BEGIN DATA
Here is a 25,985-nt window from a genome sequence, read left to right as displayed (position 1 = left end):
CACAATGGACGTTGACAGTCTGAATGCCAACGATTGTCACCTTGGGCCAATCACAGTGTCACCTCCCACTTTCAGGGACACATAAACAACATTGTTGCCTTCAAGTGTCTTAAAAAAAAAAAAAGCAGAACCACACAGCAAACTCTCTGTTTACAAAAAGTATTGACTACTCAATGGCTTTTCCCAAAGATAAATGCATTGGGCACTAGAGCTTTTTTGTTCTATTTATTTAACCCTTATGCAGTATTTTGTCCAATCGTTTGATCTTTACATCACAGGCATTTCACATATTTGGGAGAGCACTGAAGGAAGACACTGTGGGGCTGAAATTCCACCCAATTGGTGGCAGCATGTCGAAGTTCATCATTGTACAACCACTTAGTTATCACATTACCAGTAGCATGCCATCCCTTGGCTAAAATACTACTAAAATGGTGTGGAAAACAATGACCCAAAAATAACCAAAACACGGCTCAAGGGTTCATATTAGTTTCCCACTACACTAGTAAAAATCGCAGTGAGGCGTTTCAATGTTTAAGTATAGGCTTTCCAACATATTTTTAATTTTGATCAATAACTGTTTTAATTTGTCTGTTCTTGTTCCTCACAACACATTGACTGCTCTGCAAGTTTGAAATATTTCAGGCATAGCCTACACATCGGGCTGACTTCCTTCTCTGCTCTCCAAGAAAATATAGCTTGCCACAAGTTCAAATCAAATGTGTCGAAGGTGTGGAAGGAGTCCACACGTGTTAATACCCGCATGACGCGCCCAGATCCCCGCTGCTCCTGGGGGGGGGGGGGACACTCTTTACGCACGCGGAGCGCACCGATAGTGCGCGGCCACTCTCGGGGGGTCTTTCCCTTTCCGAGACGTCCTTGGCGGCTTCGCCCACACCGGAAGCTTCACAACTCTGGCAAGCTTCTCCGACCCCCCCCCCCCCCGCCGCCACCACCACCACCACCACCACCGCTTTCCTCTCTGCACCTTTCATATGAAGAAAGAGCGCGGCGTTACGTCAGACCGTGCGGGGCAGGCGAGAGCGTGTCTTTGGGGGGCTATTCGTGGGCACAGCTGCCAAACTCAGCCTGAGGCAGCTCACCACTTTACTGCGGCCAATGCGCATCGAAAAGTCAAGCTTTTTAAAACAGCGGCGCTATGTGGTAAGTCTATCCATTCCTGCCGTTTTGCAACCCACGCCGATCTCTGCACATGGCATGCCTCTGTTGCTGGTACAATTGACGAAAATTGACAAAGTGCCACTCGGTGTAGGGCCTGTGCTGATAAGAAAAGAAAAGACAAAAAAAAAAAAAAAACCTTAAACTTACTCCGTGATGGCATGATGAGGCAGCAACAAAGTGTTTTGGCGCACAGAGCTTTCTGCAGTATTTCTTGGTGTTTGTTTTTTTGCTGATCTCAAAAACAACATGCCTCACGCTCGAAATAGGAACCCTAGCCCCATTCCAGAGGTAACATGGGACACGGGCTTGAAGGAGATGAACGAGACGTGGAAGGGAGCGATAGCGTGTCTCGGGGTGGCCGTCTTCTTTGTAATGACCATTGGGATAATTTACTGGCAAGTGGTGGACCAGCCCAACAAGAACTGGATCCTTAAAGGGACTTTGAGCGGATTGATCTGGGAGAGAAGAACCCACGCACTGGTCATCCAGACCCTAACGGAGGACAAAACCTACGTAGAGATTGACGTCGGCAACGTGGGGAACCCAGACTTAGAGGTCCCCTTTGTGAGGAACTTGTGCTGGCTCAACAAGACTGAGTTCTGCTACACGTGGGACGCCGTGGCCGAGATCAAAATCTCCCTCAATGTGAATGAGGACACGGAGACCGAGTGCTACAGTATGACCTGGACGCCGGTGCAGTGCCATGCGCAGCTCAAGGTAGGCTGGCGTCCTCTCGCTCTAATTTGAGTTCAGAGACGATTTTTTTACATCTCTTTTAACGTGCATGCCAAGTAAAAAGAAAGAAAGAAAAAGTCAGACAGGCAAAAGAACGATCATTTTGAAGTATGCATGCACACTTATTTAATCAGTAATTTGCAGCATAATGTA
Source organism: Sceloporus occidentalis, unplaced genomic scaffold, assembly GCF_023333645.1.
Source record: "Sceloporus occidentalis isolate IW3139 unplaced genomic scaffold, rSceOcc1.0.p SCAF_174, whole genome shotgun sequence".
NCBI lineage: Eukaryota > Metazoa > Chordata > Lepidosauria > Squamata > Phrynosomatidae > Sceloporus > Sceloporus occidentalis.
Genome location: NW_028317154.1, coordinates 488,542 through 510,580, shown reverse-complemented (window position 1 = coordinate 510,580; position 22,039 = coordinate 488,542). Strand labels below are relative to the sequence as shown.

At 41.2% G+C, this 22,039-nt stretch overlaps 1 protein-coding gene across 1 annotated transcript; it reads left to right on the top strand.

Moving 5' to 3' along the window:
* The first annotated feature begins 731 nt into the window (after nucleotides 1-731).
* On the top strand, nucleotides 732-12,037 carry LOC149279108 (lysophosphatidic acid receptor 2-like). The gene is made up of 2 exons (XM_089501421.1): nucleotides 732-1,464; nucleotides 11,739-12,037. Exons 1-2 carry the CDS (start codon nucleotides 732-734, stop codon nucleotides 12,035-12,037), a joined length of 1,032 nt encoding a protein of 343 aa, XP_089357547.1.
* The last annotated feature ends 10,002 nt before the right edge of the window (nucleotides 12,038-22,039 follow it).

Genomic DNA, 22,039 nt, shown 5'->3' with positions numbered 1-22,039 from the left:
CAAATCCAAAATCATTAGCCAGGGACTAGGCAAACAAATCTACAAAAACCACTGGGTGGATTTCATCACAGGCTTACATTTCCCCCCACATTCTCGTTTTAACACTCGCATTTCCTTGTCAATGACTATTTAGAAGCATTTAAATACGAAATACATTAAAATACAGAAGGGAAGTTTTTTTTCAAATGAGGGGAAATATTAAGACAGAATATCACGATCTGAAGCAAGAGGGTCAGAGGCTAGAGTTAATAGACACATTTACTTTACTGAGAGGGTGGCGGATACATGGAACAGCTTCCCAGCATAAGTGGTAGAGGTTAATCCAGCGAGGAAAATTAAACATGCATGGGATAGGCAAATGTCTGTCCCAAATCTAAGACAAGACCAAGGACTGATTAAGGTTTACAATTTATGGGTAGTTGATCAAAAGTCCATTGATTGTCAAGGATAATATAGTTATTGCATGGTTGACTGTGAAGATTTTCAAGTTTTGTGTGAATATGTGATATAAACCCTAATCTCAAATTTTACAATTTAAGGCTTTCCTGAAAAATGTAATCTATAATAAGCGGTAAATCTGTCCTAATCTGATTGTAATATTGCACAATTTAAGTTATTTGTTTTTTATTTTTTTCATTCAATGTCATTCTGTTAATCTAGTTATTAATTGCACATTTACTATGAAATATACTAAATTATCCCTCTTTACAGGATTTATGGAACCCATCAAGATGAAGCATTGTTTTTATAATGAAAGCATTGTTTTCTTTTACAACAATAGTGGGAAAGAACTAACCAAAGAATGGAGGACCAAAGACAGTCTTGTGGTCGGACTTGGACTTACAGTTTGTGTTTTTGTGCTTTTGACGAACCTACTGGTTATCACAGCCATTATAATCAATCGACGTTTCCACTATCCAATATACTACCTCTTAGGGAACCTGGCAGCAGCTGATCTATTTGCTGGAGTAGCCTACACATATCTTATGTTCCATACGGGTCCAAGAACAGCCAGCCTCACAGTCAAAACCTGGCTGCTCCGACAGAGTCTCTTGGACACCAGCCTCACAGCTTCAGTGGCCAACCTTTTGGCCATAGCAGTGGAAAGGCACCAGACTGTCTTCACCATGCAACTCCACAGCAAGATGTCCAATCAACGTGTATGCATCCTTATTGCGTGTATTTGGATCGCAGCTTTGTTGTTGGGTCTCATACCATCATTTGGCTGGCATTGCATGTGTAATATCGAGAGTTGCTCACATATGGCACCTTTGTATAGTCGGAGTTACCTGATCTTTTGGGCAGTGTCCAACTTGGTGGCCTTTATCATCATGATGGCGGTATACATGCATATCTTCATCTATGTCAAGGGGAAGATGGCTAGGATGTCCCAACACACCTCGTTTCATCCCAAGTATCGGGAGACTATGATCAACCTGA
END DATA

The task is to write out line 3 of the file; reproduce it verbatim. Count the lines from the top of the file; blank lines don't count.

Source organism: Sceloporus occidentalis, unplaced genomic scaffold, assembly GCF_023333645.1.